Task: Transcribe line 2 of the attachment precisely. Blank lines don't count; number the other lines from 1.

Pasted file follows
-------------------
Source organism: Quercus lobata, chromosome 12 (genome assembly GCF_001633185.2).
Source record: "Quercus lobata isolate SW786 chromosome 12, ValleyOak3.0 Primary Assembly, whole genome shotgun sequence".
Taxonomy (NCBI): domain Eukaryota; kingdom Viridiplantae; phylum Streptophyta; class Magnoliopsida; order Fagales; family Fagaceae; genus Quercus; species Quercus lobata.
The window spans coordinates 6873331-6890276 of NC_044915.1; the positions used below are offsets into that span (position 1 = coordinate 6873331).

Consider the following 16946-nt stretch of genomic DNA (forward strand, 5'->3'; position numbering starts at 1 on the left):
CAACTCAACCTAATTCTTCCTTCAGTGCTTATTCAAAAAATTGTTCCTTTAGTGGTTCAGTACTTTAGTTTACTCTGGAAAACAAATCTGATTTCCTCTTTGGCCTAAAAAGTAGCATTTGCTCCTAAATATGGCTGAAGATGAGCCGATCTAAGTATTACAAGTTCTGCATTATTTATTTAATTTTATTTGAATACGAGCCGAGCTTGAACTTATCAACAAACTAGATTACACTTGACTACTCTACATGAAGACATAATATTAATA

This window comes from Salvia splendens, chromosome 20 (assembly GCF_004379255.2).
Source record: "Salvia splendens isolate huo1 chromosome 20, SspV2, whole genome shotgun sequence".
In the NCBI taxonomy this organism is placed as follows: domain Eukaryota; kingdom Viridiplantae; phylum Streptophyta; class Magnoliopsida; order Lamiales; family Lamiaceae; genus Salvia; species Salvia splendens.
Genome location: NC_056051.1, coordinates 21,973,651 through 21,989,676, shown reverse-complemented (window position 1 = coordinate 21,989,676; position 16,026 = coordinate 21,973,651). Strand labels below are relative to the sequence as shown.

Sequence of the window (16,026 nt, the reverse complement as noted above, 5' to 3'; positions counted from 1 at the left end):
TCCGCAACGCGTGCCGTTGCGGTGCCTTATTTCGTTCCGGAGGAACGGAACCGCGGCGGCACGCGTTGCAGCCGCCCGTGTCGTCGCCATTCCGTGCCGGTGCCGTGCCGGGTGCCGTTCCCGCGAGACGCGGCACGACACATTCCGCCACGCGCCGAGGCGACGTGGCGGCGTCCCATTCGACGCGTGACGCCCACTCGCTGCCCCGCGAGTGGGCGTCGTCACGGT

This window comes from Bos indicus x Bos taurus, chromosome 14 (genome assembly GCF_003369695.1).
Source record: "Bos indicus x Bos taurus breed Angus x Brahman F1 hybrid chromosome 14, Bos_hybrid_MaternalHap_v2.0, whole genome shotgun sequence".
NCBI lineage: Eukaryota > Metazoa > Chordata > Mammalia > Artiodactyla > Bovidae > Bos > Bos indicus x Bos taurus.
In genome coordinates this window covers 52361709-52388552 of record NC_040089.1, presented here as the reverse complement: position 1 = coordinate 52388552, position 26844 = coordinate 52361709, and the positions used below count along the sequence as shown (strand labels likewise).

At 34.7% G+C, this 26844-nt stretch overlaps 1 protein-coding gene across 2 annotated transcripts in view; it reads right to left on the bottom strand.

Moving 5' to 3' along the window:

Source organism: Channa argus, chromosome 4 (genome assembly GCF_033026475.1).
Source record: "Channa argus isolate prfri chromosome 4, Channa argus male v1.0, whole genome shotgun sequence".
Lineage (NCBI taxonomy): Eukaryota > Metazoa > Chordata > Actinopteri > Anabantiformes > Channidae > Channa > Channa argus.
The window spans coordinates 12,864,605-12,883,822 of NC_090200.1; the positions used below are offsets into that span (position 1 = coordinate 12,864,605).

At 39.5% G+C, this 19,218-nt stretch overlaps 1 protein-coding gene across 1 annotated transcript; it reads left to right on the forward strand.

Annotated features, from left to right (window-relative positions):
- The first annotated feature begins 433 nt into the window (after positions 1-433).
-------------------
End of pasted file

Source record: "Quercus lobata isolate SW786 chromosome 12, ValleyOak3.0 Primary Assembly, whole genome shotgun sequence".